JavaScript Arrays

JavaScript arrays are used to store multiple values in a single variable.

It is a common practice to declare arrays with the const keyword.

EXAMPLE ❯


What is an Array?

An array is a special variable, which can hold more than one value at a time.

If you have a list of items (a list of car names, for example), storing the cars in single variables could look like this:

let car1 = "Saab";
let car2 = "Volvo";
let car3 = "BMW"

However, what if you want to loop through the cars and find a specific one? And what if you had not 3 cars, but 300?

The solution is an array!

An array can hold many values under a single name, and you can access the values by referring to an index number.


Creating an Array

Using an array literal is the easiest way to create a JavaScript Array.

Syntax:

const array_name = [item1item2, ...];     

Spaces and line breaks are not important.

You can also create an array, and then provide the elements:

const cars = [];
cars[0]= "Saab";
cars[1]= "Volvo";
cars[2]= "BMW";

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Using the JavaScript Keyword new

The following example also creates an Array, and assigns values to it:

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Accessing Array Elements

You access an array element by referring to the index number

Note: Array indexes start with 0.

[0] is the first element. [1] is the second element.

Example:

const cars = ["Saab", "Volvo", "BMW"]; let x = cars[0]; // x = "Saab"


Changing an Array Element

This statement changes the value of the first element in cars:

cars[0] = "Opel";

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Access the Full Array

With JavaScript, the full array can be accessed by referring to the array name:

Example:

const cars = ["Saab", "Volvo", "BMW"];

 

document.getElementById("demo").innerHTML = cars;


Arrays are Objects

Arrays are a special type of objects. The typeof operator in JavaScript returns "object" for arrays.

But, JavaScript arrays are best described as arrays.

Arrays use numbers to access its "elements". In this example, person[0] returns John:

const person = ["John""Doe"46];

Objects use names to access its "members". In this example, person.firstName returns John:

const person = {firstName:"John", lastName:"Doe", age:46};

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Array Elements Can Be Objects

JavaScript variables can be objects. Arrays are special kinds of objects.

Because of this, you can have variables of different types in the same Array.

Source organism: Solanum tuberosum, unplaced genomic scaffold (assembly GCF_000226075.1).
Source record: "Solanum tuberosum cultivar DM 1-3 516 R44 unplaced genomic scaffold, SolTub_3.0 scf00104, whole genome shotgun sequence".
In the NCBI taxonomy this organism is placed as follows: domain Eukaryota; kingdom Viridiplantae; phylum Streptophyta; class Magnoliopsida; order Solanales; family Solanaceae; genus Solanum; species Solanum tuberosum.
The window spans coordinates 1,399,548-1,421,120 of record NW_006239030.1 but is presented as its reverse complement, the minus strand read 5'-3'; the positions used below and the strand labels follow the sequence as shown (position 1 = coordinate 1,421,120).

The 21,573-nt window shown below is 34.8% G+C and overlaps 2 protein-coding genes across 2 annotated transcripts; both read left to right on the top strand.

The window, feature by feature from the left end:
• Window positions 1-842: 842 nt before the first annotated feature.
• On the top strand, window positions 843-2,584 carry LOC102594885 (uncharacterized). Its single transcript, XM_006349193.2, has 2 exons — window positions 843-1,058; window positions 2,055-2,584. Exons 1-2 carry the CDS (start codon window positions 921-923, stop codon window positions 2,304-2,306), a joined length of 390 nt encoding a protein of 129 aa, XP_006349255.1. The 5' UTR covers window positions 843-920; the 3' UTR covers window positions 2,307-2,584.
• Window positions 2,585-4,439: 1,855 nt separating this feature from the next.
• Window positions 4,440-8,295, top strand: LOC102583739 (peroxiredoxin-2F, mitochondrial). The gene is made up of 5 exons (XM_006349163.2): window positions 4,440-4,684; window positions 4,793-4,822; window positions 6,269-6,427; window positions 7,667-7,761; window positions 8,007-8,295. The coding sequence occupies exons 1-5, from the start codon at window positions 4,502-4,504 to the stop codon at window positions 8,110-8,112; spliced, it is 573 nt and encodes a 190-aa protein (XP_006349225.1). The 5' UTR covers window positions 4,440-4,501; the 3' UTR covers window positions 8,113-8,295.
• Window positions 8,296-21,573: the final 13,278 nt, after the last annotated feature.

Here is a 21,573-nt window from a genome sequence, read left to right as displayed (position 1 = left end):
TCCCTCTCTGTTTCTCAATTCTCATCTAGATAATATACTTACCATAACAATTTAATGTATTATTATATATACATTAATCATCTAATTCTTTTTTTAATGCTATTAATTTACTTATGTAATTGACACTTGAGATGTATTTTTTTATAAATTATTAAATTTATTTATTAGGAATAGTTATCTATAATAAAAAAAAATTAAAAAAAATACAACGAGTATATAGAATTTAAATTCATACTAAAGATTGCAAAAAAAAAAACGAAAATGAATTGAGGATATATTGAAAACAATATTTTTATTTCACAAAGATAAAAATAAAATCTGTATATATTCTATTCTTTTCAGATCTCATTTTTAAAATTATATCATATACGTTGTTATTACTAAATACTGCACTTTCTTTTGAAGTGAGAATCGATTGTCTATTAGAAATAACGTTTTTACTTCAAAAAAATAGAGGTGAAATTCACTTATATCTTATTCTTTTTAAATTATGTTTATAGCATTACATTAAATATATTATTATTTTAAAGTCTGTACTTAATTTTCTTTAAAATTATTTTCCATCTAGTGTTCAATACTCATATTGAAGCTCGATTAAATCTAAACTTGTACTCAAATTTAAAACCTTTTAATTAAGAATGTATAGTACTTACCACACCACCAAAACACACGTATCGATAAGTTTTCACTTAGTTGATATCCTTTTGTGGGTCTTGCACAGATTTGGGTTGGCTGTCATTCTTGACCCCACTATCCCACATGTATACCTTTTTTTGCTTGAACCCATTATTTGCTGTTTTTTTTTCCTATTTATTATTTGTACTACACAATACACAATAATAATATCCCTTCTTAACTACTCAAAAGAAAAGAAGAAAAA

You can have objects in an Array. You can have functions in an Array. You can have arrays in an Array:

myArray[0] = Date.now;
myArray[1] = myFunction;
myArray[2] = myCars;


Array Properties and Methods

The real strength of JavaScript arrays are the built-in array properties and methods:

cars.length   // Returns the number of elements
cars.sort()   // Sorts the array

The length property is always one more than the highest array index.


Accessing Array

Accessing the First Array Element

const fruits = ["Banana""Orange""Apple""Mango"];
fruits[0];    // Returns "Banana"

Accessing the Last Array Element

For Example:

EXAMPLE ❯


Looping Array Elements

The safest way to loop through an array, is using a for loop:

const fruits = ["Banana""Orange""Apple""Mango"];
let fLen = fruits.length;

text = "<ul>";
for (let i = 0; i < fLen; i++) {
  text += "<li>" + fruits[i] + "</li>";
}
text += "</ul>";

You can also use the Array.forEach() function:

EXAMPLE ❯


Adding Array Elements

The easiest way to add a new element to an array is using the push() method:

const fruits = ["Banana""Orange""Apple"];
fruits.push("Lemon");  // Adds a new element (Lemon) to fruits

New element can also be added to an array using the length property:

const fruits = ["Banana""Orange""Apple"];
fruits[fruits.length] = "Lemon";  // Adds "Lemon" to fruits


Associative Arrays

Many programming languages support arrays with named indexes.

Arrays with named indexes are called associative arrays (or hashes).

JavaScript does not support arrays with named indexes.

In JavaScript, arrays always use numbered indexes.  

const person = [];
person[0] = "John";
person[1] = "Doe";
person[2] = 46;
person.length;    // Will return 3
person[0];        // Will return "John"

If you use named indexes, JavaScript will redefine the array to an object.

After that, some array methods and properties will produce incorrect results.

const person = [];
person["firstName"] = "John";
person["lastName"] = "Doe";
person["age"] = 46;
person.length;     // Will return 0
person[0];         // Will return undefined

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The Difference Between Arrays and Objects

In JavaScript, arrays use numbered indexes.  

In JavaScript, objects use named indexes.

Arrays are a special kind of objects, with numbered indexes.


When to Use Arrays. When to use Objects.

  • JavaScript does not support associative arrays.
  • You should use objects when you want the element names to be strings (text).
  • You should use arrays when you want the element names to be numbers.

JavaScript new Array()

JavaScript has a built in array constructor new Array().

But you can safely use [] instead.

These two different statements both create a new empty array named points:

const points = new Array();
const points = [];

These two different statements both create a new array containing 6 numbers:

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How to Recognize an Array

A common question is: How do I know if a variable is an array?

The problem is that the JavaScript operator typeof returns "object":

EXAMPLE ❯


Solution 1

To solve this problem ECMAScript 5 defines a new method Array.isArray():

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Solution 2

The instanceof operator returns true if an object is created by a given constructor:

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